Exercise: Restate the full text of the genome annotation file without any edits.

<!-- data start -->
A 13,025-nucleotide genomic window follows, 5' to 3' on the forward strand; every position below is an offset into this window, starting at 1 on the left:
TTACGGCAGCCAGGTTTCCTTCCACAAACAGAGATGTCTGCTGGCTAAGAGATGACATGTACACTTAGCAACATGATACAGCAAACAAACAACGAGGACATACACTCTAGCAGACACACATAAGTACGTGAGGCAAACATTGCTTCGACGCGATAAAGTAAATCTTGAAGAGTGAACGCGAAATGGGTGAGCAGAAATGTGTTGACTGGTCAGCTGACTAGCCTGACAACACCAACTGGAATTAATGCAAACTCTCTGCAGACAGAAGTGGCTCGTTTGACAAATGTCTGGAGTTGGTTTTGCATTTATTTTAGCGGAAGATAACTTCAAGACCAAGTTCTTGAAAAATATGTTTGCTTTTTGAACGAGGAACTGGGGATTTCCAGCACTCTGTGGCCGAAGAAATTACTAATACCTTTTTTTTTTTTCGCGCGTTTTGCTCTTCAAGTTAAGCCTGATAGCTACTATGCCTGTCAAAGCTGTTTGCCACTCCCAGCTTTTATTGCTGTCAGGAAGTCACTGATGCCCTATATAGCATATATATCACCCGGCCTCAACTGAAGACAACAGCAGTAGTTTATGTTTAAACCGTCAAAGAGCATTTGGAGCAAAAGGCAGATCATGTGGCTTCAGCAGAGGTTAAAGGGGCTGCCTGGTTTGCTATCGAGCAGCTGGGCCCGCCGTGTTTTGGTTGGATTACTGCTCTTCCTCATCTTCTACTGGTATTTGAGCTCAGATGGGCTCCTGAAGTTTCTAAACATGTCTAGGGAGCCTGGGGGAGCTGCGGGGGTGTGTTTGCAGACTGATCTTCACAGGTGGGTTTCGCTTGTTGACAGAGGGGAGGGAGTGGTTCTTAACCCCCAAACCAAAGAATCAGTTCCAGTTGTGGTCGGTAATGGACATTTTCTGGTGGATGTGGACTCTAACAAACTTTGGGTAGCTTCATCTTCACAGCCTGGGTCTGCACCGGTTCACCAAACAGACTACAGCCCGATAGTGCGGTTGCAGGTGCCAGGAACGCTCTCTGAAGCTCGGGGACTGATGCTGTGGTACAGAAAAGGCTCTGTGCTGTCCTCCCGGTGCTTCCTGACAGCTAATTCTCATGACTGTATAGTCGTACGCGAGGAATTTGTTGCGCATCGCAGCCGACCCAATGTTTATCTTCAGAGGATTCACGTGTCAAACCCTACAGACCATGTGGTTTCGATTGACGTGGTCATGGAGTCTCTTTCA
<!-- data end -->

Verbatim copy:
A 13,025-nucleotide genomic window follows, 5' to 3' on the forward strand; every position below is an offset into this window, starting at 1 on the left:
TTACGGCAGCCAGGTTTCCTTCCACAAACAGAGATGTCTGCTGGCTAAGAGATGACATGTACACTTAGCAACATGATACAGCAAACAAACAACGAGGACATACACTCTAGCAGACACACATAAGTACGTGAGGCAAACATTGCTTCGACGCGATAAAGTAAATCTTGAAGAGTGAACGCGAAATGGGTGAGCAGAAATGTGTTGACTGGTCAGCTGACTAGCCTGACAACACCAACTGGAATTAATGCAAACTCTCTGCAGACAGAAGTGGCTCGTTTGACAAATGTCTGGAGTTGGTTTTGCATTTATTTTAGCGGAAGATAACTTCAAGACCAAGTTCTTGAAAAATATGTTTGCTTTTTGAACGAGGAACTGGGGATTTCCAGCACTCTGTGGCCGAAGAAATTACTAATACCTTTTTTTTTTTTCGCGCGTTTTGCTCTTCAAGTTAAGCCTGATAGCTACTATGCCTGTCAAAGCTGTTTGCCACTCCCAGCTTTTATTGCTGTCAGGAAGTCACTGATGCCCTATATAGCATATATATCACCCGGCCTCAACTGAAGACAACAGCAGTAGTTTATGTTTAAACCGTCAAAGAGCATTTGGAGCAAAAGGCAGATCATGTGGCTTCAGCAGAGGTTAAAGGGGCTGCCTGGTTTGCTATCGAGCAGCTGGGCCCGCCGTGTTTTGGTTGGATTACTGCTCTTCCTCATCTTCTACTGGTATTTGAGCTCAGATGGGCTCCTGAAGTTTCTAAACATGTCTAGGGAGCCTGGGGGAGCTGCGGGGGTGTGTTTGCAGACTGATCTTCACAGGTGGGTTTCGCTTGTTGACAGAGGGGAGGGAGTGGTTCTTAACCCCCAAACCAAAGAATCAGTTCCAGTTGTGGTCGGTAATGGACATTTTCTGGTGGATGTGGACTCTAACAAACTTTGGGTAGCTTCATCTTCACAGCCTGGGTCTGCACCGGTTCACCAAACAGACTACAGCCCGATAGTGCGGTTGCAGGTGCCAGGAACGCTCTCTGAAGCTCGGGGACTGATGCTGTGGTACAGAAAAGGCTCTGTGCTGTCCTCCCGGTGCTTCCTGACAGCTAATTCTCATGACTGTATAGTCGTACGCGAGGAATTTGTTGCGCATCGCAGCCGACCCAATGTTTATCTTCAGAGGATTCACGTGTCAAACCCTACAGACCATGTGGTTTCGATTGACGTGGTCATGGAGTCTCTTTCA